Learning and resilience are closely linked

If you are resilient, you treat life as a process of learning and growth. You learn from successes, from other people, from life itself. Above all, you learn from your failures. This is a key aspect in resilience; when you see failure from a learning perspective it takes some of the sting out of it.

People who can react to difficulty or challenge proactively and creatively use the negative experience to strengthen, rather than weaken, their defenses and to build, rather than undermine, their sense of self. This is part of a cycle which also feeds into optimism and confidence.

We all make mistakes, feel rejection, fail exams, suffer in love and loss (for example). These facets of life are always unpleasant. Accepting that and using the experience as a learning point can make them easier to bear. As a bonus, we might learn something about a situation, our approach, or ourselves which helps us respond better in future.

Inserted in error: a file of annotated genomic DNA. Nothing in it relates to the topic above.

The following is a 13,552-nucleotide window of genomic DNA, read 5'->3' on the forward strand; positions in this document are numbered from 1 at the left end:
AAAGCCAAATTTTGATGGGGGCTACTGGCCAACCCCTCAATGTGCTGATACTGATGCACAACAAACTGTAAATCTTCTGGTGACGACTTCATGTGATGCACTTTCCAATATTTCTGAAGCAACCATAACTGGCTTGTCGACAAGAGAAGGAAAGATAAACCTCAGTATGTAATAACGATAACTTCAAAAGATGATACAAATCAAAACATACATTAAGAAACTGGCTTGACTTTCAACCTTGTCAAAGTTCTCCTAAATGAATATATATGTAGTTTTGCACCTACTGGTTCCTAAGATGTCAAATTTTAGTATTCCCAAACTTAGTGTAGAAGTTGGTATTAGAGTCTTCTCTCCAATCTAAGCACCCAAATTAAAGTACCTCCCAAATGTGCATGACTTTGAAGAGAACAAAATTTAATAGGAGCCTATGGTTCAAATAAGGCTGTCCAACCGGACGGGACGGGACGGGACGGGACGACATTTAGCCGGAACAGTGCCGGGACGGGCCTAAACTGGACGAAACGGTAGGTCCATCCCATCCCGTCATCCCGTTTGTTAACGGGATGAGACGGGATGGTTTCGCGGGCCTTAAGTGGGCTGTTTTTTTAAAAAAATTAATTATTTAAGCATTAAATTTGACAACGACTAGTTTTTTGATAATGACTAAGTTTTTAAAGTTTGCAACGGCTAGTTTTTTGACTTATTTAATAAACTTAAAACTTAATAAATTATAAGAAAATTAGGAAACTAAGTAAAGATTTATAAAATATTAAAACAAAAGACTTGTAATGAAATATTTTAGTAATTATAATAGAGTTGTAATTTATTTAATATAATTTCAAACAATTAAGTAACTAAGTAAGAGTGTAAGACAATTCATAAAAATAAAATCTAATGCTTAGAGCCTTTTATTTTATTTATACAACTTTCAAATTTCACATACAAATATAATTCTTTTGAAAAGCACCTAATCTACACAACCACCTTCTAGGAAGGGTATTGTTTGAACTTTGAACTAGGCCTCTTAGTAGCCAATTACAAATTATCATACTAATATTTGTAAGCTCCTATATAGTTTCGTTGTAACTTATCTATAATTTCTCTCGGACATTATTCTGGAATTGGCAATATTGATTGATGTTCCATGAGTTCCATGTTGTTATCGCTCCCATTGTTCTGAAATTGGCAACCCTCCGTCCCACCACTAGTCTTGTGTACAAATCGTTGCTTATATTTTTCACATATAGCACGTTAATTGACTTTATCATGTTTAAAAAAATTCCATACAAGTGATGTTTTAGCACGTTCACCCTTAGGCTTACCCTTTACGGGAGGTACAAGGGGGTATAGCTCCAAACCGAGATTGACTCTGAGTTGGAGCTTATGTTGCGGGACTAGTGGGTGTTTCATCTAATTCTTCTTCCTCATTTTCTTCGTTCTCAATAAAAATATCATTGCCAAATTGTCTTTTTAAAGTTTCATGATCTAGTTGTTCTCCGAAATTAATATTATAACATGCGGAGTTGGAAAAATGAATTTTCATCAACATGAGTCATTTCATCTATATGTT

Even the most proactive attitude can’t prevent bad stuff happening altogether, but it can attenuate it. This is where part of the ‘bounce back’ factor associated with personal resilience is derived from.

The link between learning and resilience is illustrated by proverbs about “getting back on the horse”, or “failure is a stepping stone to greatness”. They are a reminder of a persistent attitude.  In the words of Winston Churchill, “Success consists of going from failure to failure without loss of enthusiasm”.

When you accept failure and mistakes as part of life, and you decide to learn from them, you are taking an important step  towrds becoming more resilient. Allowing the negative experiences in your life to define you as a person can have the opposite effect.